Online Sites

Huge Genealogical Database of Ukrainians Born in 1650–1920 is Now Online

According to EuroMaiden Press at http://bit.ly/2tbqm9k:

A huge database of people born in the territory of contemporary Ukraine between 1650 and 1920 became available online this week. Its opening crowned the four-year efforts of activists to digitize, systematize, and assemble countless entries from historical documents—but is not the final point of the project.

The database includes 2.56 mn people and is expected to reach 4 to 5 mn in 2019. The access to its contents is and will remain free of charge. The sources of data are manifold: birth registers, fiscal and parish censuses, lists of nobility, voters, the military, and victims of repressions, address directories, and other documents produced under the Tsardom of Muscovy, Russian and Habsburg Empires, Poland and the Soviet Union. A Roman-letter version of the data index is reportedly to be enabled in the coming months.

Presbyterian Church Records Now Available on ScotlandsPeople

According to an announcement on the ScotlandsPeople web site at: http://bit.ly/2seqPml:

“From 26 June 2017, more than 36,000 new presbyterian church records, covering the period 1744 to 1855 have been added to ScotlandsPeople’. The 20,255 births and baptisms (1744-1855), 10,368 marriages and proclamations (1729-1855) and 5,422 death and burial records (1783-1855) may be especially helpful for anyone searching for a person born or baptised, married or died before the introduction of statutory registration in 1855. Further information about our church registers can be found in our record guide.

“Old Parish Registers (OPRs), already available to search through the website, were compiled by ministers of the Church of Scotland, and therefore do not include surviving records of baptisms that were created in other presbyterian denominations that separated themselves from the established church and sometimes also formed further separate denominations.”

You can read the full announcement at: http://bit.ly/2seqPml.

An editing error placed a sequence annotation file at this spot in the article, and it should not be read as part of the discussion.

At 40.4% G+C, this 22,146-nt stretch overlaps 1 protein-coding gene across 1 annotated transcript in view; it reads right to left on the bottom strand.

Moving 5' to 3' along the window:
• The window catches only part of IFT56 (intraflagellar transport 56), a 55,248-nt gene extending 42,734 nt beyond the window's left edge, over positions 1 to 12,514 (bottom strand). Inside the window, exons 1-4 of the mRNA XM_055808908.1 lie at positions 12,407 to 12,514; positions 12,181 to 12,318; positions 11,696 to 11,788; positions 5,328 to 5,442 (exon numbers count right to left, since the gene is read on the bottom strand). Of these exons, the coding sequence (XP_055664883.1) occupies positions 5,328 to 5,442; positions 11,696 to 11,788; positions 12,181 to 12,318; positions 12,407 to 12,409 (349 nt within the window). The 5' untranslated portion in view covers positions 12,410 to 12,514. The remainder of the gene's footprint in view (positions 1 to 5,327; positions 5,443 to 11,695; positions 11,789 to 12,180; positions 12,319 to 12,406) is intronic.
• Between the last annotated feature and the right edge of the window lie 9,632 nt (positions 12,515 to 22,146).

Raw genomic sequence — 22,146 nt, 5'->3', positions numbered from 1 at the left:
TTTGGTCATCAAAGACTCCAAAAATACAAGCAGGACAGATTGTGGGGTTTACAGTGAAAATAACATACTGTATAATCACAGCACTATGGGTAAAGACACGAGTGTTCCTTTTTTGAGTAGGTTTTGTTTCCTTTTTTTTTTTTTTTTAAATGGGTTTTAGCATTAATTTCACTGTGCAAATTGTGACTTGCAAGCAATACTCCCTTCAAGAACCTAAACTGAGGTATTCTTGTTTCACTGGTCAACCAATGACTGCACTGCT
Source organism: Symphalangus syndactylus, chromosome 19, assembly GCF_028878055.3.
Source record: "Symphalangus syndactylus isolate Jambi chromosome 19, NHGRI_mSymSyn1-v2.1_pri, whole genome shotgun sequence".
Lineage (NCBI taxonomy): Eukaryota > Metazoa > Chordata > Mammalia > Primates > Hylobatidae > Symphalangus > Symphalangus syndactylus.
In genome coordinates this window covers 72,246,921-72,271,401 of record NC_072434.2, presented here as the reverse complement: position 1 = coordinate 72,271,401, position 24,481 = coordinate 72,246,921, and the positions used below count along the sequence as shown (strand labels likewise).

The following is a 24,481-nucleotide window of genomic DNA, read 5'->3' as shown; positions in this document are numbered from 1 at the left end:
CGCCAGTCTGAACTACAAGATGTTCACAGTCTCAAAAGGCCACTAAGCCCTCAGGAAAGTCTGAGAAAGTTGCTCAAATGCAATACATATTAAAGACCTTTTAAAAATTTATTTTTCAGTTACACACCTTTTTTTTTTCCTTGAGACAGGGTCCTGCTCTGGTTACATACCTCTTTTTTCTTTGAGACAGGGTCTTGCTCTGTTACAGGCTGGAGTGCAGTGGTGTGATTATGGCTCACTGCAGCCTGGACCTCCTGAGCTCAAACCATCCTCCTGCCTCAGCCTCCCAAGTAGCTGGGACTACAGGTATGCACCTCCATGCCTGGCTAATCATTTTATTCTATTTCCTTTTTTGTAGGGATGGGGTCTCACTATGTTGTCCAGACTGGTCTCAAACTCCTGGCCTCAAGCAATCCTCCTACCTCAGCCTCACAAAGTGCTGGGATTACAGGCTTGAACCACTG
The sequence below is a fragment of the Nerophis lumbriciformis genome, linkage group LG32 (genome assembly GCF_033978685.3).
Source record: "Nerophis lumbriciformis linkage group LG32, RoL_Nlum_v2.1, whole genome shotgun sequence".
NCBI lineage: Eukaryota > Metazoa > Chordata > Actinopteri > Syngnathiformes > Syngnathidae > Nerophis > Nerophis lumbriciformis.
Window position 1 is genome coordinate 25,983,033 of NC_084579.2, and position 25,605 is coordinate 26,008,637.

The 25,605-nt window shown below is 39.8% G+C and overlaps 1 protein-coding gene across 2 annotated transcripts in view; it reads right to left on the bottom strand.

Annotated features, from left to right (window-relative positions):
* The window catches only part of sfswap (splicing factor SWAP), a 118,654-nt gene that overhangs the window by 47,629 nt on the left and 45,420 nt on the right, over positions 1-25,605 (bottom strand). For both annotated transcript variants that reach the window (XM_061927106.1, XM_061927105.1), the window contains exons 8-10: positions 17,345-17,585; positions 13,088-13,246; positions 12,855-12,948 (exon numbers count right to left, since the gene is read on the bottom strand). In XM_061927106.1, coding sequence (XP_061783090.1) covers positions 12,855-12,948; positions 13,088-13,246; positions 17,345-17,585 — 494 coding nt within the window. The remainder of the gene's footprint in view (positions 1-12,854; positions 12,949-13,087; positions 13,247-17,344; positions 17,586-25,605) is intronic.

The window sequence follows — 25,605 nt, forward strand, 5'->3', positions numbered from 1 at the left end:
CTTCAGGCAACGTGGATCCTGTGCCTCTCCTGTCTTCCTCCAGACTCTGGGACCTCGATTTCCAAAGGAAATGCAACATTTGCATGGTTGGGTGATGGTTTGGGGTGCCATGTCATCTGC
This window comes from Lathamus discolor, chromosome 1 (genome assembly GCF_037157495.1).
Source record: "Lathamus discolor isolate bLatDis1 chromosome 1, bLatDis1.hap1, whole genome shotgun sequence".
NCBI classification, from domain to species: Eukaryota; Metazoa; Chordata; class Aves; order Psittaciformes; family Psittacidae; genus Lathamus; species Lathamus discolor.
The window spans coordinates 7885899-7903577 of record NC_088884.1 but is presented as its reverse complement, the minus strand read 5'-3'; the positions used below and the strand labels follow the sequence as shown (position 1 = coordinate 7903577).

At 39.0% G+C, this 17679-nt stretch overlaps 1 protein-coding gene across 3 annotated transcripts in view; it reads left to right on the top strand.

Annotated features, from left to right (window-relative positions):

New Records Available To Search This Findmypast Friday

The following announcement was written by Findmypast:

There are over 512,000 records available to search this Findmypast Friday, including:

Norfolk Marriage Bonds 1557-1915 Browse

Browse 444 volumes of marriage bonds from four ecclesiastical courts in their entirety. This collection contains over 147,000 records kept by the courts of the Archdeaconry of Norfolk, the Archdeaconry of Norwich, the Dean & Chapter of Norwich and the Diocese of Norwich Consistory Court. A marriage bond demonstrates an intention to be married by license.

Most marriage bonds follow the same set format. However, later records, particularly those produced after the 19th century, do tend to add more detail such as age and marital status. The details found in each record may vary depending on the court, the age of the record, and the physical condition of the register although most will include the couples’ name, residences, date of bond and the groom’s signature.

Norfolk Poor Law Union Records 1796-1900 Image Browse

Virginia Newspaper Project Places Civilian Conservation Corps (CCC) Newspapers Online

From an announcement by the Library of Virginia:

“The Virginia Newspaper Project (VNP) is thrilled to announce an ongoing project to make the Library of Virginia’s Civilian Conservation Corps (CCC) newspapers available on Virginia Chronicle. The camp newspapers in the LVA’s collection, published from 1934 to 1941 by the young men of the CCC, were mostly distributed in camps throughout the Commonwealth,though a handful are from locales outside Virginia.